Jim Edmonds’ Hall Candidacy Will Feel the Bite of JAWS

The new class of Hall of Fame candidates was announced today. Jim Edmonds‘s name was on that list. Conversation amongst staffers here at Baseball Essential soon followed, debating if he was a legitimate candidate to achieve the 75% vote within 10 years of ballot eligibility. In short order, a near consensus was arrived upon. To quote a fellow staffer, who summed it up nicely, “I feel like he’s ‘Hall of Very Good’ worthy, not Hall of Fame.”

I’d like to point out, though, that this conclusion was reached with very little statistical conversation. So, let’s take a quick look at Edmonds’s career and see if it gives him a valid shot at Cooperstown.

Let’s start with some of those vaunted, traditional hallmark numbers. Edmonds falls well short of 3,000 hits with 1,949. In the traditional voter’s mind, that’s a strike against him. His 393 homers are more respectable, but still short of the 500-homer line drawn in the imaginary sand. A career .284 hitter probably doesn’t garner much attention from voters either. However, the rest of his slash line — .376 OBP and .527 SLG — are a bit prettier. Polish that off with a .903 OPS and 132 OPS+ and he looks a little more enticing to fence-sitters.

None of those numbers mean a whole ton without some context.

How about that career 132 OPS+? Well, Kirby Puckett was a first-ballot inductee (82.1% of the vote in 2001) and owned a 124 OPS+ in his 11-year career. Sure, Puckett had more hits (2,304) and hit 30 points higher in average, but Edmonds has power in his favor. Ten of the 18 Hall of Fame centerfielders have a career OPS+ higher than Edmonds. Some of the names on that list include Ty Cobb, Mickey Mantle, Tris Speaker, Willie Mays, Joe DiMaggio, and Hack Wilson. I’m not willing to say that puts Edmonds north of 75% in the next 10 years, but it at least makes for an interesting argument for some time to come.

Here’s another interesting tidbit in regards to power numbers. Only four Hall centerfielders have more home runs than Edmonds’s 393. That’s Mays, Mantle, Andre Dawson, and Duke Snider. “Jimmy Baseball” has 32 more career bombs than Yankee icon DiMaggio, while only 265 less hits. For those who weigh their votes with postseason success, Edmonds’s lone World Series ring looks paltry compared to DiMaggio’s nine rings. Again, not sure there’s anything definitive here, but the argument looks more and more interesting.

In the media age, we all remember Edmonds as a stellar playmaker in centerfield. The following play may be the signature highlight of Edmonds’s career.

According to advanced defensive metrics, he may not have been all that awesome after all. He has a career -7 DRS (Defensive Runs Saved over at FanGraphs) and 58.1 FRAA (Baseball Prospectus’s Fielding Runs Above Average). Mays, another guy who made an iconic catch and happens to be in the Hall, has 111.2 FRAA, for some perspective (DRS was not computed for Mays). A more illuminating comparison is Aaron Rowand, a contemporary of Edmonds. Rowand, who is doubtful to ever appear on a Hall of Fame ballot – no offense Aaron – has 19 DRS and 27.4 FRAA. That’s in six less seasons, 653 less games played, and about 30% less cartilage in his nose.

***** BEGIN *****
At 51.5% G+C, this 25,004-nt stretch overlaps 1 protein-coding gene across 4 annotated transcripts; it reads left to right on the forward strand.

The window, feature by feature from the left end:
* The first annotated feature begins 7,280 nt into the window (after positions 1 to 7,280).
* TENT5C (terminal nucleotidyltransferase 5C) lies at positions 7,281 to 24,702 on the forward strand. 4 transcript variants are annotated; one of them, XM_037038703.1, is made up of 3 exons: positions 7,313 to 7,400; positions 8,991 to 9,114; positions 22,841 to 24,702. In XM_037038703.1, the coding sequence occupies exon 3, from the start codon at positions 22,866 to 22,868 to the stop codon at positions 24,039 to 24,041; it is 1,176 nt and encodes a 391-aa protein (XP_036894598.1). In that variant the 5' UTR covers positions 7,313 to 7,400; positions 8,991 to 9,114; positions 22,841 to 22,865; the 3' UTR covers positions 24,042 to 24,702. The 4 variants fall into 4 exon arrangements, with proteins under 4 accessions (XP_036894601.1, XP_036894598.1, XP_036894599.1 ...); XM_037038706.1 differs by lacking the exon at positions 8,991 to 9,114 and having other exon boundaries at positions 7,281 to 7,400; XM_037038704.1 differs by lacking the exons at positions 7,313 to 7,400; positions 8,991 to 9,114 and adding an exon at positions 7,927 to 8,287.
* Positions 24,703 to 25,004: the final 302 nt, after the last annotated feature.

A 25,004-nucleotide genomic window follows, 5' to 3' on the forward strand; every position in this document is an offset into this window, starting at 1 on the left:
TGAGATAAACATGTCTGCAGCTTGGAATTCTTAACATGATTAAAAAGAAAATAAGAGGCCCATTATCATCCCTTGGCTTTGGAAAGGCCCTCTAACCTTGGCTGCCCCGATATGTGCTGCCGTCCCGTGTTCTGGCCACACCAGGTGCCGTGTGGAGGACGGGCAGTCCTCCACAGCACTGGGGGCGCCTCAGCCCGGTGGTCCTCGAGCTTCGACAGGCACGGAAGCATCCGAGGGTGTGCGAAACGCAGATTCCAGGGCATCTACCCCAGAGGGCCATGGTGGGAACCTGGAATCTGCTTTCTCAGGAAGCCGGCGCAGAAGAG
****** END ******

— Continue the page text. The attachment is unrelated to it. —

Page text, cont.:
Then again, I’m not sure how much defensive prowess affects most voters’ process.

Lastly, I think taking a peek at Jay Jaffe’s JAWS system might be useful. The average career WAR for all 18 centerfielders in the Hall is 70.4. Edmonds’s 60.3 is a highly possible strike one. Then Jaffe looks at WAR7, which is the peak seven years of WAR for a player’s career. The Hall CF average is 44.0 and Edmonds clocks in at a respectable 42.5. I don’t think that gap hurts him as much, but it’s not a clearcut case either way. Finally we get to JAWS, which is where Jaffe averages a player’s career WAR and WAR7. Hall average for centerfielders is 57.2. Edmonds seems like a decent outside shot with a 51.4 JAWS. That is also better than Puckett’s 44.2 and Hack Wilson’s 37.3.

Looking back at all this, I can’t say he’s as much a definite “no” as the initial conversation arrived at earlier today. Would you vote for him if you had a ballot?

2 Responses

  1. Drew

    If Jim Edmonds is a Hall Of Famer, then Bernie Williams is, too. Bernie was a career centerfielder and Yankee who posted a career .297/.381/.477/.858 OPS with four World Series rings and two AL pennant rings plus four Gold Glove awards of his own, a batting title, an ALCS MVP award (in the first year the Yanks won the World Series since ’78), eight straight seasons of .305 BA or better, almost 400 more career hits than Edmonds, more RBI than Edmonds despite 106 less homeruns, and postseason stats equal to a full season of quality production (granted he had plenty of chances as the Yanks made the postseason every season he played after his fourth season but that does not take away that he was consistently solid in the postseason year in year out.)

    • Metsfan93

      Edmonds’ monster peak is what will elevate him over Williams. Edmonds isn’t a Hall of Famer without his 2000-2005 stretch, but with it, I think he makes the cut.


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